Next, HTA will investigate its own process, which in itself seems suspect and lacking clear objectivity. If the protest by HVCB is not acceeded to by HTA, then the state will implement an administrative review process outside HTA. Thus, this will be going on for months, if not longer. Even after that, the administrative review can then be appealed in state court. It looks like time for the parties to lawyer-up.

This problem is causing concern among many in the Hawaii travel industry, since it impacts mainland visitors, Hawaii’s primary source of income. Stay tuned for the next laundry update… will more dirt be released or will everything come clean?

19 thoughts on “Hawaii To Air $100M Dirty Travel Marketing Laundry”

  1. Thank you for publishing this story. Look forward to more info as the contract gets investigated. Maybe we should take a year of of promotion and greet all people arriving in Hawaii. It is something the tourist asks about and expects. 🌺.

  2. Does Hawaii really need to advertise to drum up visitors? I live in Florida and my wife and I have visited the state several times in the past year. On each trip, i believe it was not uncommon for news features discussing how many tourists are on the islands and here crowded it has become. I get it and I agree. Heck, Honolulu enacted an ordinance that greatly expands the rental time for condos which will likely discourage visitors to that beautiful city. From the outside looking in, there must be a balance for all parties involved.. visitors…businesses…the residents of Hawaii. Last but not least I know a few years back when Lahaina needed a road ‘bypass’ that dark clouds loomed.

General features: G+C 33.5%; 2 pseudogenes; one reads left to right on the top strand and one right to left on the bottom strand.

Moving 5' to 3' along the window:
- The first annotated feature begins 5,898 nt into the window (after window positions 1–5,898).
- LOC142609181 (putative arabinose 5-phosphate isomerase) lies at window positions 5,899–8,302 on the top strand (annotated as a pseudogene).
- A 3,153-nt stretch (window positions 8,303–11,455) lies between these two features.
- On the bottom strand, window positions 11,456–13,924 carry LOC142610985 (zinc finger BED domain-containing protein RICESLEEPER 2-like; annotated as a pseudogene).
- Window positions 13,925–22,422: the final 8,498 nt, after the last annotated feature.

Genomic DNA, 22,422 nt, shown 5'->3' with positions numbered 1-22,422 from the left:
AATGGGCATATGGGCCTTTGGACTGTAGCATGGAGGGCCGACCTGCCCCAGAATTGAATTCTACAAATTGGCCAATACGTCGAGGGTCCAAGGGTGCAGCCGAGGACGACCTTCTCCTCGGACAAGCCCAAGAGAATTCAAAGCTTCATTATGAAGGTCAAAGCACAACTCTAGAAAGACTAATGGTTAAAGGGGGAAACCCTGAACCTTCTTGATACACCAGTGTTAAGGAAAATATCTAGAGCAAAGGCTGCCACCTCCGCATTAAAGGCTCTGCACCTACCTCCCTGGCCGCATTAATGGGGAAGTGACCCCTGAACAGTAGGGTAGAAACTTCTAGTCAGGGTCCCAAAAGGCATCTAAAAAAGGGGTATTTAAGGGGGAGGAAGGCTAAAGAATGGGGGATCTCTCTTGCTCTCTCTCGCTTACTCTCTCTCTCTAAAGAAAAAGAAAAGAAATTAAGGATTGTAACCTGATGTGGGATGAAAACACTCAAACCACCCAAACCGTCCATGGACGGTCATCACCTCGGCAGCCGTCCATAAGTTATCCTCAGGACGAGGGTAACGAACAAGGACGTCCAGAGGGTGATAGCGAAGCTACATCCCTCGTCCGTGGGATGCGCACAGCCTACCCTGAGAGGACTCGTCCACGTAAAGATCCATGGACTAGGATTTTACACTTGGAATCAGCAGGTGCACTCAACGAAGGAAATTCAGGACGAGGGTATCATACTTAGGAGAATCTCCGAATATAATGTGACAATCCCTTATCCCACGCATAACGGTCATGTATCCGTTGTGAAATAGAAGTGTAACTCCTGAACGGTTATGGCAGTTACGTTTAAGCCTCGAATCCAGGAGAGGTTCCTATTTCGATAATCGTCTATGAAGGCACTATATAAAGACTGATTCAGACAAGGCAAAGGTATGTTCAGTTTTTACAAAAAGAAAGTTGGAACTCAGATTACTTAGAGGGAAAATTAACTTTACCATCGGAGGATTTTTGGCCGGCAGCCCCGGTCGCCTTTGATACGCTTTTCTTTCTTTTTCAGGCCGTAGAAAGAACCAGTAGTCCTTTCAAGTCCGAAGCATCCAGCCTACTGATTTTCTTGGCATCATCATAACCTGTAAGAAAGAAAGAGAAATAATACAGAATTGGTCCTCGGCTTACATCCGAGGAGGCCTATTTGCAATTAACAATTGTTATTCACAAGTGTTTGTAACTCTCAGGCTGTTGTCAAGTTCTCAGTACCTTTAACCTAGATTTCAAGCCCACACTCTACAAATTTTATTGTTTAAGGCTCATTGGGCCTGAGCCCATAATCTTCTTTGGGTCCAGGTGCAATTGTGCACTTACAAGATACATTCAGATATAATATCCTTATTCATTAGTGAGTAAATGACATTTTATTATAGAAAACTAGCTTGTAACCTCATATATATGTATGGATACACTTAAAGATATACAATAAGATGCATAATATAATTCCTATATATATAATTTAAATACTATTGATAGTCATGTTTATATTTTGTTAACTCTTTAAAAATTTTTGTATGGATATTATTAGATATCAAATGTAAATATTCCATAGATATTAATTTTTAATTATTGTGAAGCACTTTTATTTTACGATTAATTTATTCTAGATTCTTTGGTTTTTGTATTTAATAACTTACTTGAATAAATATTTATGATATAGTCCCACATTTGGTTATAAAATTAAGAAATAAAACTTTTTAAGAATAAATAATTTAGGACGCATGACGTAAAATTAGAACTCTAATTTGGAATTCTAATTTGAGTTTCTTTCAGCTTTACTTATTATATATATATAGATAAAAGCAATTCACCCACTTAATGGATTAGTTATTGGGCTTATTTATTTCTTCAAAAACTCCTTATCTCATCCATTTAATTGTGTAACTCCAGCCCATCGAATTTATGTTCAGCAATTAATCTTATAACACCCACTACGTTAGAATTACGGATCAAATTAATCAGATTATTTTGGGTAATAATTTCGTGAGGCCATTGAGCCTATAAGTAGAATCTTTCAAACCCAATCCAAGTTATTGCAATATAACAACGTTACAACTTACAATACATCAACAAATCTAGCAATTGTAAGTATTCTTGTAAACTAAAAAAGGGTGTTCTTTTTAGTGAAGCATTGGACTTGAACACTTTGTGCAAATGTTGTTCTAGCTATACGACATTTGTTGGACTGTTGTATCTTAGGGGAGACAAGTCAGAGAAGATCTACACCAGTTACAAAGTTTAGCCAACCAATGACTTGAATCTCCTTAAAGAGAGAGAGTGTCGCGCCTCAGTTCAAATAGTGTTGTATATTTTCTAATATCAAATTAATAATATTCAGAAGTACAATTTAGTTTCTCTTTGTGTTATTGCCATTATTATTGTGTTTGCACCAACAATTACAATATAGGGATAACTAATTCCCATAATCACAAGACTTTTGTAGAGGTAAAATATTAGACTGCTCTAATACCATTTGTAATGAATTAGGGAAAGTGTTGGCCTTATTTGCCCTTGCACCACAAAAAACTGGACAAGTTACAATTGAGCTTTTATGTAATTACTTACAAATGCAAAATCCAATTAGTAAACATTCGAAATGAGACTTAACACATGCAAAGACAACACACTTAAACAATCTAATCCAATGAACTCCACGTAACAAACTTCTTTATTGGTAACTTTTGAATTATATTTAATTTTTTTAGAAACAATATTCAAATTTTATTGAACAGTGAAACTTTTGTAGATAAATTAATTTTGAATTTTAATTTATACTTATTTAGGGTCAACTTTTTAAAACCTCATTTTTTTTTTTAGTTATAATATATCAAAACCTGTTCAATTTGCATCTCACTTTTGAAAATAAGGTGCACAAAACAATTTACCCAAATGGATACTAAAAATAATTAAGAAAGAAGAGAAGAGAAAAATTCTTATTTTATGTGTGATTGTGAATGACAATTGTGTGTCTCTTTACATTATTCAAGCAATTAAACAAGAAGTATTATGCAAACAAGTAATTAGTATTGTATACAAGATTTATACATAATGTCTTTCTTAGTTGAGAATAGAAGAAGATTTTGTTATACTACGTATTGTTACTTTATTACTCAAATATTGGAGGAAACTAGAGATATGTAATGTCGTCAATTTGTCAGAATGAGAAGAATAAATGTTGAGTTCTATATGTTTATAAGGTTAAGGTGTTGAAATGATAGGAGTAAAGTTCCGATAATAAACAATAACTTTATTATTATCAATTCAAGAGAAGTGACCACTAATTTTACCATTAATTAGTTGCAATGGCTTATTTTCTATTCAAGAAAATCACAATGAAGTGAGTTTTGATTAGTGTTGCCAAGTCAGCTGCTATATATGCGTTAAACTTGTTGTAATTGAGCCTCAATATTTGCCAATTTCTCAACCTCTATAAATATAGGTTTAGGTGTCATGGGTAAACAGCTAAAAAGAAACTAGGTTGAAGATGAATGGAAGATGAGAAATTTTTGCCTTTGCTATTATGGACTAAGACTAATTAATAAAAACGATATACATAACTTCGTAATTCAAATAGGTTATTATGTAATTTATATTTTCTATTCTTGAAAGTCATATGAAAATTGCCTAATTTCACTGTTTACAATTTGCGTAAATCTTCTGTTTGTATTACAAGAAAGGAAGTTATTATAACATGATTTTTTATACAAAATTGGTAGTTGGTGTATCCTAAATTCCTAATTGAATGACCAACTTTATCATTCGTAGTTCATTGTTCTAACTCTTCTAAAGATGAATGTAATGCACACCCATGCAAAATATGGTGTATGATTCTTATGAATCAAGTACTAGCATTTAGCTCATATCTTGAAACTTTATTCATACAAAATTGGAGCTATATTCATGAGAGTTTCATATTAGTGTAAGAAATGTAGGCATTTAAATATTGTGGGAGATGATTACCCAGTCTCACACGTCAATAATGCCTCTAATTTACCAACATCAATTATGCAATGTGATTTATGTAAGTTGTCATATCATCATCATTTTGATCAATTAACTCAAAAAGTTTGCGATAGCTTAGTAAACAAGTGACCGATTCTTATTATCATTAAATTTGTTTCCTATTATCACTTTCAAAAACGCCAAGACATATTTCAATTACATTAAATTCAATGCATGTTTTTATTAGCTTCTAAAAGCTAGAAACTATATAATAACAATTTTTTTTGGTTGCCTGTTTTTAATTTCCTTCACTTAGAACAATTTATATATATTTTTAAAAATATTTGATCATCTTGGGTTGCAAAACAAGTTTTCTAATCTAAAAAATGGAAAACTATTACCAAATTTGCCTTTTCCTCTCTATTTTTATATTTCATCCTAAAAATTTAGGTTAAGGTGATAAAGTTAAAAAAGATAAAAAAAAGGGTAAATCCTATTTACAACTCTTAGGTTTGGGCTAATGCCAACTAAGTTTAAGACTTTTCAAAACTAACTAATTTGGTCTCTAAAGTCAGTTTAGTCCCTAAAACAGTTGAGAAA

3. The HTA should be abolished and everything go back to the HVCB as it was in the past.